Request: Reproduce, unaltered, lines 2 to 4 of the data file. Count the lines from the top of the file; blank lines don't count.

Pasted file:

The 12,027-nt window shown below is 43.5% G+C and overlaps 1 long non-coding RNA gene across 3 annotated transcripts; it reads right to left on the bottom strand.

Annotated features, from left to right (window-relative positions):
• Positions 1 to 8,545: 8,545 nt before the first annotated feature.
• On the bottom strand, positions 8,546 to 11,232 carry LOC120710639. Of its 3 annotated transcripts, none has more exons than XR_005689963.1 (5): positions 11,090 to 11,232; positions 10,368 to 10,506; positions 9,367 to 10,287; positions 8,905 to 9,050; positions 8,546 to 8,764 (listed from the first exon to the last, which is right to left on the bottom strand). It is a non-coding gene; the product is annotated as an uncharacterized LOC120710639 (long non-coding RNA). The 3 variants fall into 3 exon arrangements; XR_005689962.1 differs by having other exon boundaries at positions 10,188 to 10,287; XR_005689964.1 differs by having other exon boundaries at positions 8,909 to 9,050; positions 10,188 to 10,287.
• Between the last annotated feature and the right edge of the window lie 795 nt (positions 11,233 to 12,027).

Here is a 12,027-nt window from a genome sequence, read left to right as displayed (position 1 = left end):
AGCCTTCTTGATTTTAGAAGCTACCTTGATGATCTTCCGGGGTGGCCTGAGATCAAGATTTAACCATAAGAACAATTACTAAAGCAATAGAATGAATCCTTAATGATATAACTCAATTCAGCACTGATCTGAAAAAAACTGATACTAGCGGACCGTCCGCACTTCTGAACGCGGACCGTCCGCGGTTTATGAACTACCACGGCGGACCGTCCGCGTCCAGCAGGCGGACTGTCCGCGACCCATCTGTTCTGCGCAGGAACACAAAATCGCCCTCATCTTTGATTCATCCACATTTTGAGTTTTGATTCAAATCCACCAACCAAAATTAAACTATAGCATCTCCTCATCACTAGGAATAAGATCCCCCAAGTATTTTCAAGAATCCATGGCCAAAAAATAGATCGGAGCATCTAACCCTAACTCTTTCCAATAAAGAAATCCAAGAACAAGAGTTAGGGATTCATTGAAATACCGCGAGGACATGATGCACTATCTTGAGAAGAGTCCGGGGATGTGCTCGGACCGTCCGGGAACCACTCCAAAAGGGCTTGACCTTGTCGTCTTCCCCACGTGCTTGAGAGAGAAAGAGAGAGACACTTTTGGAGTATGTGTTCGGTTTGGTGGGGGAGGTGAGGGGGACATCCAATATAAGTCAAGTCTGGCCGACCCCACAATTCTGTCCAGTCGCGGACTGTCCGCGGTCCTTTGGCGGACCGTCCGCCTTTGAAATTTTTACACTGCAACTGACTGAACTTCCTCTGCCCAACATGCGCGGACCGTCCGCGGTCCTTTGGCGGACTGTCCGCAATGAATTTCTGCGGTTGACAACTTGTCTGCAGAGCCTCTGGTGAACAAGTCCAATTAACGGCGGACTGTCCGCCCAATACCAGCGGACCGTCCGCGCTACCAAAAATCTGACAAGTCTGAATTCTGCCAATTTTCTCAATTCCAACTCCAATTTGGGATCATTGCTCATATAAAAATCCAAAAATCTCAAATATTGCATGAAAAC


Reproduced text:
Annotated features, from left to right (window-relative positions):
• Positions 1 to 8,545: 8,545 nt before the first annotated feature.
• On the bottom strand, positions 8,546 to 11,232 carry LOC120710639. Of its 3 annotated transcripts, none has more exons than XR_005689963.1 (5): positions 11,090 to 11,232; positions 10,368 to 10,506; positions 9,367 to 10,287; positions 8,905 to 9,050; positions 8,546 to 8,764 (listed from the first exon to the last, which is right to left on the bottom strand). It is a non-coding gene; the product is annotated as an uncharacterized LOC120710639 (long non-coding RNA). The 3 variants fall into 3 exon arrangements; XR_005689962.1 differs by having other exon boundaries at positions 10,188 to 10,287; XR_005689964.1 differs by having other exon boundaries at positions 8,909 to 9,050; positions 10,188 to 10,287.